MOGADISHU (Reuters) - Somalia will choose a new parliament as planned later this year and the president and regional leaders will meet on June 20 to discuss how future lawmakers will be selected as there will not be a popular vote, the president's office said.
Somalia abandoned its plan to hold a popular vote in 2016 last July. The current government and parliament's term ends in August and new lawmakers are due to be chosen in the same month.
In its last elections, in 2012, members of parliament were chosen by elders and then those lawmakers chose Hassan Sheikh Mohamud as president. It was Somalia's first vote since 1991, when warlords ousted president Mohamed Siad Barre, plunging the country into years of war and chaos.
Last month parliament failed to approve a plan on how to run the next elections, forcing the president to issue a decree for indirect elections - elections other than by public vote - which was approved by a conference of regional leaders.
"The conference repeats the previous promise that there will be no extension term and the election will take place at the planned time," the president's office said in a statement late on Friday.
Procedural details would be discussed at another conference of regional leaders and the president on June 20 in Baidoa, the statement added.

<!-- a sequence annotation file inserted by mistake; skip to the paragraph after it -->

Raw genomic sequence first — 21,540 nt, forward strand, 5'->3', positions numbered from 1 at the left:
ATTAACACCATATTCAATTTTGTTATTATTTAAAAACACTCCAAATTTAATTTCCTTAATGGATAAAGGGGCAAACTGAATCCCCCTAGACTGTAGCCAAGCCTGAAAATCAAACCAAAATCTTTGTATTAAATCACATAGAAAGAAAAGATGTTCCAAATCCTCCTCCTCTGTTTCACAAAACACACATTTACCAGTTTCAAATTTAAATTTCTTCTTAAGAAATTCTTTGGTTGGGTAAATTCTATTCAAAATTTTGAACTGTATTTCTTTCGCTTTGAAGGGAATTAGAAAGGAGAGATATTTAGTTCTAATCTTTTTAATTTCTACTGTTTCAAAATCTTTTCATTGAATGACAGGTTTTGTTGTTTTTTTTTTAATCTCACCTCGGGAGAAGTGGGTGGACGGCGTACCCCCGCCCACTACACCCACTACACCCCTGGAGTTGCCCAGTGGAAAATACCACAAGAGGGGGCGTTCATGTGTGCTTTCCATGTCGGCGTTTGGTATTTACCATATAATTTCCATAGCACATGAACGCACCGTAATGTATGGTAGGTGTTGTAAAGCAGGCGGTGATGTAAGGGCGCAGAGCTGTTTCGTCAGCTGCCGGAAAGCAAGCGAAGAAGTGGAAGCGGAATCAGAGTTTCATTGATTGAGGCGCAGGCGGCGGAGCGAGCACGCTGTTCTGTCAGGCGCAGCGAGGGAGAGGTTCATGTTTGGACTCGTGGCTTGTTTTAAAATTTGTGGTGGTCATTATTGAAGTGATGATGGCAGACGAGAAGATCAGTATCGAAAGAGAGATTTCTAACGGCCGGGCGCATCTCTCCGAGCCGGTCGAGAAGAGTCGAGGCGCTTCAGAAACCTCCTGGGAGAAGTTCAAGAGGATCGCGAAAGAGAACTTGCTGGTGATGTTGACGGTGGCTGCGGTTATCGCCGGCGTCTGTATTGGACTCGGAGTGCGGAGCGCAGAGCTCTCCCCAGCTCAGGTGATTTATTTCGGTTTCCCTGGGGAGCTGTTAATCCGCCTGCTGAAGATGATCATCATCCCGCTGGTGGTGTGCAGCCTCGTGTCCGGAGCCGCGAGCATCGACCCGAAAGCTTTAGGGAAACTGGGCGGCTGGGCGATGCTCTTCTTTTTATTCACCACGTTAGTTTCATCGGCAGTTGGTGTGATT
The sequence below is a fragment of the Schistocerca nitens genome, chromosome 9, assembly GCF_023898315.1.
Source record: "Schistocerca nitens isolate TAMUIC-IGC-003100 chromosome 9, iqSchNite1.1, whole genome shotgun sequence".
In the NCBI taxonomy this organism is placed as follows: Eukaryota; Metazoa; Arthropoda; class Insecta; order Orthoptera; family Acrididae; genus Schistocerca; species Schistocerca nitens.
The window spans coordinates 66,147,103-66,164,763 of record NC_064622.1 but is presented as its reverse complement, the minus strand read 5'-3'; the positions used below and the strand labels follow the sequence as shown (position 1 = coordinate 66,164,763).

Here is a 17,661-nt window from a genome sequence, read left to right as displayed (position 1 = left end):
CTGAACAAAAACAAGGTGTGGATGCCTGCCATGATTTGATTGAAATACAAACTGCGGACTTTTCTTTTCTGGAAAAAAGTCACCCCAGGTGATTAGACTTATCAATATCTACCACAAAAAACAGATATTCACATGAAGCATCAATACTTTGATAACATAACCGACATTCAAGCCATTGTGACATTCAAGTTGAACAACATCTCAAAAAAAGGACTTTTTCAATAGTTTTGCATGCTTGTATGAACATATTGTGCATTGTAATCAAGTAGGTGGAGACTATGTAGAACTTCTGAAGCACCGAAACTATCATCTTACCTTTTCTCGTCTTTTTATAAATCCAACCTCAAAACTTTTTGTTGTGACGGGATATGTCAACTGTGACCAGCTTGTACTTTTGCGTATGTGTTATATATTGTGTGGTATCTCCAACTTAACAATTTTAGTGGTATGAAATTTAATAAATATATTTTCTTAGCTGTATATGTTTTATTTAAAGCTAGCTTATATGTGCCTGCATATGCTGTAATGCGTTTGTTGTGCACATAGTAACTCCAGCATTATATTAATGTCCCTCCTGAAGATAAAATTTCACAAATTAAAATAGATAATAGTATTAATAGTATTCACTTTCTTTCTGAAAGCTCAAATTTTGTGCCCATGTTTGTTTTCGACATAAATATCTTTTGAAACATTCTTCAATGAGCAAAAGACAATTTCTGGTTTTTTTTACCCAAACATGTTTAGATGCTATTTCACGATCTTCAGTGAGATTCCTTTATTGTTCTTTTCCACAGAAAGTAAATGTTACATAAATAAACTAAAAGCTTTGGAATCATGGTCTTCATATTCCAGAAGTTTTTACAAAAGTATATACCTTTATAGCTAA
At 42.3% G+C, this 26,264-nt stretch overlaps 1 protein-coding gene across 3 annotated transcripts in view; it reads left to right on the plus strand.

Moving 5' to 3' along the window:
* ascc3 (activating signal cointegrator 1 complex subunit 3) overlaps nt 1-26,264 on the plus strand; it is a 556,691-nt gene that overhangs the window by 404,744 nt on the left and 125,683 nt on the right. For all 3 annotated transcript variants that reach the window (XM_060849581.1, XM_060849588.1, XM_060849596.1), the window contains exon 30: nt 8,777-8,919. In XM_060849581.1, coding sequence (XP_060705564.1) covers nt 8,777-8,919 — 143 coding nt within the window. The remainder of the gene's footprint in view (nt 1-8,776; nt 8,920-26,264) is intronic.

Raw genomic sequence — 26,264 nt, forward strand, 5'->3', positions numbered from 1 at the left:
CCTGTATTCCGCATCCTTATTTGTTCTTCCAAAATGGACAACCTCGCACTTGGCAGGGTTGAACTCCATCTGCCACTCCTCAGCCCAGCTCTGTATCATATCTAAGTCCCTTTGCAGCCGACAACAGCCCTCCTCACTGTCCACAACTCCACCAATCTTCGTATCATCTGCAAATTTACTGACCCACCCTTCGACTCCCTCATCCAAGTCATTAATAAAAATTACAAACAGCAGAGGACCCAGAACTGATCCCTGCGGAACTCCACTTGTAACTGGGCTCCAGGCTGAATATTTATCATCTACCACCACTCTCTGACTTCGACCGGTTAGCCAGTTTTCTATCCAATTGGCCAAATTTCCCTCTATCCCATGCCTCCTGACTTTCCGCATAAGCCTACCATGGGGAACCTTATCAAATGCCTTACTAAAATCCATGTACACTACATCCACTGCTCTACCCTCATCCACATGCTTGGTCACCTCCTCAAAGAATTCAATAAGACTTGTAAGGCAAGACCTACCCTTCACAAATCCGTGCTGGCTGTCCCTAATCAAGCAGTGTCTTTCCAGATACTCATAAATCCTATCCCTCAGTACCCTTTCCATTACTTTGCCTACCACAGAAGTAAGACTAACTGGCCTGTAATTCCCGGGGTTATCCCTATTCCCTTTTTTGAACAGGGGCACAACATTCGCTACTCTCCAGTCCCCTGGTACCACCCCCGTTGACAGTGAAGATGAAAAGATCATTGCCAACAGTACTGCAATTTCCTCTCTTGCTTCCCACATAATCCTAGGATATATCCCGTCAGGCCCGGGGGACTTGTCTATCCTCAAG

Somalia's government has been under international pressure to ensure an election is held on time to avoid a situation where the current parliament and government extend their stay.
Diplomats have long said that delays in writing a new constitution, registering voters and other groundwork have meant the goal of holding a one person one vote poll is unrealistic.
"The leaders agreed to make an explicit political roadmap for 2016-2020 to ensure an international model of elections (one man one vote) by 2020," the statement said.
This year's electoral process is expected to expand the number of people picking the lawmakers.
In 2012, just 135 elders selected members of the lower house. Under new plans, 13,750 people from across federal states will chose 275 members of the lower house. A new 54-seat upper house will also be created to represent the states.
Somalia's government still faces a threat from al Qaeda-linked al Shabaab, which wants to topple it and impose its strict interpretation of Islam on Somalia.
The group has been driven out of major strongholds by the African and Somali forces but continues to launch bomb and gun attacks against officials, politicians and others.
Editing by George Obulutsa and Alexandra Hudson